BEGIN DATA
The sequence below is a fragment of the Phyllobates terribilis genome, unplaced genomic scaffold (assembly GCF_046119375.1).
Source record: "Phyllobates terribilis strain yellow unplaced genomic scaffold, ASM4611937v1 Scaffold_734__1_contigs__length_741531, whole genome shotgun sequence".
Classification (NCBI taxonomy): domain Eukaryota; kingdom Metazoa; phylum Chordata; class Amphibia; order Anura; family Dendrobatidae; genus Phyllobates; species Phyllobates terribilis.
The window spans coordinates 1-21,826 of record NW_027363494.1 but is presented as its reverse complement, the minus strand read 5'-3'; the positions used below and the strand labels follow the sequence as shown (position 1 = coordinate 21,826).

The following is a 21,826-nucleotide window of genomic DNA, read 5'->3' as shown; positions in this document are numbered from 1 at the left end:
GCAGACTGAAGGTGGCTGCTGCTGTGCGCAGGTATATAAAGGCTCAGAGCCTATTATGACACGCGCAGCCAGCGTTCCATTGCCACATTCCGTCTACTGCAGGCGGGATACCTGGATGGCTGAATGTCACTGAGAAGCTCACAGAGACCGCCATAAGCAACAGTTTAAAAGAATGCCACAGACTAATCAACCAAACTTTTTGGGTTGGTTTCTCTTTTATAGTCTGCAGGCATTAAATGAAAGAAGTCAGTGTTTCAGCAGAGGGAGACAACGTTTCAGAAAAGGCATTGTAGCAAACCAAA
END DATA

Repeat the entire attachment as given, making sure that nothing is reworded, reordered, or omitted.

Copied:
The sequence below is a fragment of the Phyllobates terribilis genome, unplaced genomic scaffold (assembly GCF_046119375.1).
Source record: "Phyllobates terribilis strain yellow unplaced genomic scaffold, ASM4611937v1 Scaffold_734__1_contigs__length_741531, whole genome shotgun sequence".
Classification (NCBI taxonomy): domain Eukaryota; kingdom Metazoa; phylum Chordata; class Amphibia; order Anura; family Dendrobatidae; genus Phyllobates; species Phyllobates terribilis.
The window spans coordinates 1-21,826 of record NW_027363494.1 but is presented as its reverse complement, the minus strand read 5'-3'; the positions used below and the strand labels follow the sequence as shown (position 1 = coordinate 21,826).

The following is a 21,826-nucleotide window of genomic DNA, read 5'->3' as shown; positions in this document are numbered from 1 at the left end:
GCAGACTGAAGGTGGCTGCTGCTGTGCGCAGGTATATAAAGGCTCAGAGCCTATTATGACACGCGCAGCCAGCGTTCCATTGCCACATTCCGTCTACTGCAGGCGGGATACCTGGATGGCTGAATGTCACTGAGAAGCTCACAGAGACCGCCATAAGCAACAGTTTAAAAGAATGCCACAGACTAATCAACCAAACTTTTTGGGTTGGTTTCTCTTTTATAGTCTGCAGGCATTAAATGAAAGAAGTCAGTGTTTCAGCAGAGGGAGACAACGTTTCAGAAAAGGCATTGTAGCAAACCAAA